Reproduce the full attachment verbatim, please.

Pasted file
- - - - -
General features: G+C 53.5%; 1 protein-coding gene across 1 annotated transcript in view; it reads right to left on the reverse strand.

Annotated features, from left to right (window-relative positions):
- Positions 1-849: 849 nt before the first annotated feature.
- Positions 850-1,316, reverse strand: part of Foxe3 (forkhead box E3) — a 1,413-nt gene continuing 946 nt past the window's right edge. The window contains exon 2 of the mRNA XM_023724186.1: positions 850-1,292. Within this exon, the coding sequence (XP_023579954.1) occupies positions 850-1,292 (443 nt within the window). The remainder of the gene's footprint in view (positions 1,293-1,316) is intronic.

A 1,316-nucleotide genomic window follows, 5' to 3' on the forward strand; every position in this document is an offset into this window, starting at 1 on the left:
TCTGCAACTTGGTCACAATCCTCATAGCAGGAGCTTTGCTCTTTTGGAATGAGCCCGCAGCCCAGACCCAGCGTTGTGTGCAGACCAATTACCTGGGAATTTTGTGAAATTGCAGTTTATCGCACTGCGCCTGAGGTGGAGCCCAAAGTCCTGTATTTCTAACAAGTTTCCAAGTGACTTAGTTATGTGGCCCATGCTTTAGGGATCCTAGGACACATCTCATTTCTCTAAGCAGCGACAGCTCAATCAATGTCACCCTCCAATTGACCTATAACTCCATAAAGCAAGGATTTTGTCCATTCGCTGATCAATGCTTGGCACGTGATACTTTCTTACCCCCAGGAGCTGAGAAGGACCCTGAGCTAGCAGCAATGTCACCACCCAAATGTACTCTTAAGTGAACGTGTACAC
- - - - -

General features: G+C 53.5%; 1 protein-coding gene across 1 annotated transcript in view; it reads right to left on the reverse strand.

Annotated features, from left to right (window-relative positions):
- Positions 1-849: 849 nt before the first annotated feature.
- Positions 850-1,316, reverse strand: part of Foxe3 (forkhead box E3) — a 1,413-nt gene continuing 946 nt past the window's right edge. The window contains exon 2 of the mRNA XM_023724186.1: positions 850-1,292. Within this exon, the coding sequence (XP_023579954.1) occupies positions 850-1,292 (443 nt within the window). The remainder of the gene's footprint in view (positions 1,293-1,316) is intronic.

A 1,316-nucleotide genomic window follows, 5' to 3' on the forward strand; every position in this document is an offset into this window, starting at 1 on the left:
TCTGCAACTTGGTCACAATCCTCATAGCAGGAGCTTTGCTCTTTTGGAATGAGCCCGCAGCCCAGACCCAGCGTTGTGTGCAGACCAATTACCTGGGAATTTTGTGAAATTGCAGTTTATCGCACTGCGCCTGAGGTGGAGCCCAAAGTCCTGTATTTCTAACAAGTTTCCAAGTGACTTAGTTATGTGGCCCATGCTTTAGGGATCCTAGGACACATCTCATTTCTCTAAGCAGCGACAGCTCAATCAATGTCACCCTCCAATTGACCTATAACTCCATAAAGCAAGGATTTTGTCCATTCGCTGATCAATGCTTGGCACGTGATACTTTCTTACCCCCAGGAGCTGAGAAGGACCCTGAGCTAGCAGCAATGTCACCACCCAAATGTACTCTTAAGTGAACGTGTACAC